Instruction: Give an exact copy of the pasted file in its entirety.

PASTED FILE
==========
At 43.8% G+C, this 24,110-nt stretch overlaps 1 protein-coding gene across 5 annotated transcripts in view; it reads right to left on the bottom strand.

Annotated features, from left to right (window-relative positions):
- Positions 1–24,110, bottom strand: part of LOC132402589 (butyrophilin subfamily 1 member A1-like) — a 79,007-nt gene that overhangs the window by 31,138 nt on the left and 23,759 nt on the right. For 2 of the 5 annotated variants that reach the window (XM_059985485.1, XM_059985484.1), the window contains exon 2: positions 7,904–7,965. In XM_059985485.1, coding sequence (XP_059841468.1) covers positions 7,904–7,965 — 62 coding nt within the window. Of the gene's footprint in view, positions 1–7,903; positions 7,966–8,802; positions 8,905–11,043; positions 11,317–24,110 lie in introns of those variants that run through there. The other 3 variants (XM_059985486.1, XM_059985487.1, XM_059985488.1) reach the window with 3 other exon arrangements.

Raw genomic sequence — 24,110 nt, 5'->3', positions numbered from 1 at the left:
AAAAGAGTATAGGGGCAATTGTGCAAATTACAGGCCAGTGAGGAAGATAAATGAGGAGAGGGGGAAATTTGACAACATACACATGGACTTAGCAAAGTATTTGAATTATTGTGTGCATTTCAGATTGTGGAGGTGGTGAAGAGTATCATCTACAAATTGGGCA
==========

At 43.8% G+C, this 24,110-nt stretch overlaps 1 protein-coding gene across 5 annotated transcripts in view; it reads right to left on the bottom strand.

Annotated features, from left to right (window-relative positions):
- Positions 1–24,110, bottom strand: part of LOC132402589 (butyrophilin subfamily 1 member A1-like) — a 79,007-nt gene that overhangs the window by 31,138 nt on the left and 23,759 nt on the right. For 2 of the 5 annotated variants that reach the window (XM_059985485.1, XM_059985484.1), the window contains exon 2: positions 7,904–7,965. In XM_059985485.1, coding sequence (XP_059841468.1) covers positions 7,904–7,965 — 62 coding nt within the window. Of the gene's footprint in view, positions 1–7,903; positions 7,966–8,802; positions 8,905–11,043; positions 11,317–24,110 lie in introns of those variants that run through there. The other 3 variants (XM_059985486.1, XM_059985487.1, XM_059985488.1) reach the window with 3 other exon arrangements.

Raw genomic sequence — 24,110 nt, 5'->3', positions numbered from 1 at the left:
AAAAGAGTATAGGGGCAATTGTGCAAATTACAGGCCAGTGAGGAAGATAAATGAGGAGAGGGGGAAATTTGACAACATACACATGGACTTAGCAAAGTATTTGAATTATTGTGTGCATTTCAGATTGTGGAGGTGGTGAAGAGTATCATCTACAAATTGGGCA